Early learning helps build a stronger education system and a more competitive workforce for the future.
Our goal: to ensure that every child has high-quality early learning opportunities that support kindergarten readiness and elementary school achievement.
At A Glance
Early learning is a smart investment that helps our economy prosper with a more competitive workforce.
Research shows that high-quality early learning can make a big difference—especially for low-income children—by closing the achievement gap that starts before kindergarten.
The most significant gains for young children are achieved by improving the quality of instruction and teacher-child interactions.
The Early Learning initiative is one of the foundation’s top priorities in Washington State.
The path to a good education and a successful career starts early. High-quality early learning from birth to age 5 helps children enter kindergarten ready to learn and prepared to thrive in elementary school and beyond. Positive early childhood experiences also build the foundation for a skilled workforce, a responsible community, and a thriving economy.
Thanks to broad support from elected officials, businesses leaders, and philanthropic partners in Washington State and across the country, access to pre-K for 3- and 4-year-old children has increased over the past two decades.
However, a growing body of research shows that the quality of these programs varies and has a significant impact on student outcomes. To help all children succeed, investments in pre-K must support high-quality programs that produce measurable, lasting gains.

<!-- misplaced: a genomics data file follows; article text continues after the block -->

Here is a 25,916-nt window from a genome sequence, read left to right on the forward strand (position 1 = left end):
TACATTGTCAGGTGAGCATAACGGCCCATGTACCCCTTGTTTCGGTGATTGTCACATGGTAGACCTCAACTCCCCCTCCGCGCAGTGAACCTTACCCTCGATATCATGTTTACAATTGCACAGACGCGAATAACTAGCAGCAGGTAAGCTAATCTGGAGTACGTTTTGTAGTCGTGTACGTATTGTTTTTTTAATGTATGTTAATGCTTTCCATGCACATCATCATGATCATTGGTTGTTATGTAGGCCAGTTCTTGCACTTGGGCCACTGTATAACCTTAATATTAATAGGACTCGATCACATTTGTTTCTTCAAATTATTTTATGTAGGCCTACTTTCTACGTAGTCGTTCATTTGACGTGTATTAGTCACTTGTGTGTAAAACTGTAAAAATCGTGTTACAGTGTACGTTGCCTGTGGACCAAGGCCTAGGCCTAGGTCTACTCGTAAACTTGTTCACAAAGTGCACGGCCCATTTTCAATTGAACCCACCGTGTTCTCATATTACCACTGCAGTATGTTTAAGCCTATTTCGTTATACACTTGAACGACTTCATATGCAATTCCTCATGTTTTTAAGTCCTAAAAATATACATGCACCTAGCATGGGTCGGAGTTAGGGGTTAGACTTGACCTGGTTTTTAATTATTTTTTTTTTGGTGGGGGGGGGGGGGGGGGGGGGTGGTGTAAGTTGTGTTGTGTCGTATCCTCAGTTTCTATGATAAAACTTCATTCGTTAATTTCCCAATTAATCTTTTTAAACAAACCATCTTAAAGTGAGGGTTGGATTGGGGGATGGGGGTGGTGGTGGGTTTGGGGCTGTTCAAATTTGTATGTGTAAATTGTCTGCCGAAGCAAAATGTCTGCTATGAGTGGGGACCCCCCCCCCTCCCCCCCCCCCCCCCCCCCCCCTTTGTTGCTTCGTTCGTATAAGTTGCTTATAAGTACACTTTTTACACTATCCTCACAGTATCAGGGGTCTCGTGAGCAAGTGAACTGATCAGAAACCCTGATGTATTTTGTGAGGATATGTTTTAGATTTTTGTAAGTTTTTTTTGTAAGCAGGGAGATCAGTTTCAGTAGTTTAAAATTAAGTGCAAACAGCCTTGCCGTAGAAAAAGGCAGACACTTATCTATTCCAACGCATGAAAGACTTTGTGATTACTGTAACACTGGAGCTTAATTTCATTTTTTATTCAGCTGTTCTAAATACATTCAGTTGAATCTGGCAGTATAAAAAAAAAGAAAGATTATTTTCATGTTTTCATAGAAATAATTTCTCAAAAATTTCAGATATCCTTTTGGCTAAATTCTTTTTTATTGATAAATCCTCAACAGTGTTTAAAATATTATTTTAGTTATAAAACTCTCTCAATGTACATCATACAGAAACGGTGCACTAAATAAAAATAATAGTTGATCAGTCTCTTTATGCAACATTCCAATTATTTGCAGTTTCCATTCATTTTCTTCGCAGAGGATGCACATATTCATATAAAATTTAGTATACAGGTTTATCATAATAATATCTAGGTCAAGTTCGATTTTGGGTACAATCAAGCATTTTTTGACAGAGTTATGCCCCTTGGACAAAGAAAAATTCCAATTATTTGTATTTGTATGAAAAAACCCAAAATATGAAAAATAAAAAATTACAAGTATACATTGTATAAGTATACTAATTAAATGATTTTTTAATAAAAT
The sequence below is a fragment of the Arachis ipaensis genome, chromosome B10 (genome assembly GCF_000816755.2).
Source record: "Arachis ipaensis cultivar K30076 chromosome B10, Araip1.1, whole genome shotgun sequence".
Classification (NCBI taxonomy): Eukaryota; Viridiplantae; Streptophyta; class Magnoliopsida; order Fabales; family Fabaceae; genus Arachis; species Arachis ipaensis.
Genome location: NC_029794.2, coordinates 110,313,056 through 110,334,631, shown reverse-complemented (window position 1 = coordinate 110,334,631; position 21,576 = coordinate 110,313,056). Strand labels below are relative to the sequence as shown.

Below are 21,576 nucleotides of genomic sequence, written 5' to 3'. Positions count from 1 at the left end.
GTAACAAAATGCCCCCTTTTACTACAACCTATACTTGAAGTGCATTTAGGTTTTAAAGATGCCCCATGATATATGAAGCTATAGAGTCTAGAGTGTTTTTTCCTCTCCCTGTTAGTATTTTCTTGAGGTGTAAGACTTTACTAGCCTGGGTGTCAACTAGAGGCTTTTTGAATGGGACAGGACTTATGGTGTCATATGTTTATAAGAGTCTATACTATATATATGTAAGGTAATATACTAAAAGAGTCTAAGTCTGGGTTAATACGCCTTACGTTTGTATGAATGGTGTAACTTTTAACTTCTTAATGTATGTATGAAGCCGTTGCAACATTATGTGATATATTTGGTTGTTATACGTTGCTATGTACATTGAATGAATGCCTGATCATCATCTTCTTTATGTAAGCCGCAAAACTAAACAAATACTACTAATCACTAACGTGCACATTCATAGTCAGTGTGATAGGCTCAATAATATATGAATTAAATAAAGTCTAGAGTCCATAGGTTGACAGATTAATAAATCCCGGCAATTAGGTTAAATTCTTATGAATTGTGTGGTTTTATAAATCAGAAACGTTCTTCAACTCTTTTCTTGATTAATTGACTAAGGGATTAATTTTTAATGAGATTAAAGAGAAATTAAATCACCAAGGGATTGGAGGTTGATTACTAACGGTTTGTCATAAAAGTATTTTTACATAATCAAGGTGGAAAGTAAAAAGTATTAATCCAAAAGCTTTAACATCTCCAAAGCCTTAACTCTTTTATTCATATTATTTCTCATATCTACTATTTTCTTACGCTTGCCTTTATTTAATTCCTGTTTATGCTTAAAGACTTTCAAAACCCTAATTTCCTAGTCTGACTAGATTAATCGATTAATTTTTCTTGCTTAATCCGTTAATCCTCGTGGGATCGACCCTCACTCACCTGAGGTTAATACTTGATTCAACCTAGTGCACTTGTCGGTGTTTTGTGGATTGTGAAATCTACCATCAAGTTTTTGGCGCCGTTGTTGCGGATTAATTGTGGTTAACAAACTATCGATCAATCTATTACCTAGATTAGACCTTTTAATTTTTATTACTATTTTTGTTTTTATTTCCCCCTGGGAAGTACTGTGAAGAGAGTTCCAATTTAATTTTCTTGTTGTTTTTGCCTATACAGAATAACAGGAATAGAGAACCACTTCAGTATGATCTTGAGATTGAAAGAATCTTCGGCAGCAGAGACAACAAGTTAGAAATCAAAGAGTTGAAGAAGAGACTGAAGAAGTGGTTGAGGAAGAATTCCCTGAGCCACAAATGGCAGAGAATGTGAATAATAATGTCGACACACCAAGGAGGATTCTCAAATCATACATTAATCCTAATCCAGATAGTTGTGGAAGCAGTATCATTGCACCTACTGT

Education can help break the cycle of poverty. In Washington State, we focus on promoting successful educational outcomes for all students through a holistic approach, starting at birth and culminating in a college degree or certificate. We call this effort Education Pathways because we aim to support every child on the path to success. We focus on expanding opportunities for low-income children and children from diverse racial and cultural backgrounds.
Early learning is crucial to this strategy. Since 2005, we have worked with public, private, and community partners in the state to ensure high-quality early learning opportunities that help children enter school ready to learn and succeed. These include home visiting services, which support parents in their role as their children’s first and most important teachers, and efforts to improve early learning environments.
A woman and her four-year-old daughter read books together at their apartment in Tacoma, Washington.
In all of our work, we believe in following the evidence. How high-quality pre-K programs succeed is not a mystery. Recent research shows that they consistently focus on improving the interactions between teachers and children. They also share a set of common features that foster high-quality instruction, support educators and young learners, and benefit from state and local policies that create a positive enabling environment. Lessons from high-quality programs should inform efforts to expand pre-K and help all children enter school ready to learn.
We believe that by successfully supporting and scaling up the elements of quality that result in greater school readiness and sustained academic achievement, more young children will enter school prepared and will achieve ongoing academic success. We also know that children need healthy, stable families and strong communities, and we are committed to viewing education as a pathway from birth through college, and to strengthening all aspects of the support systems for children and families.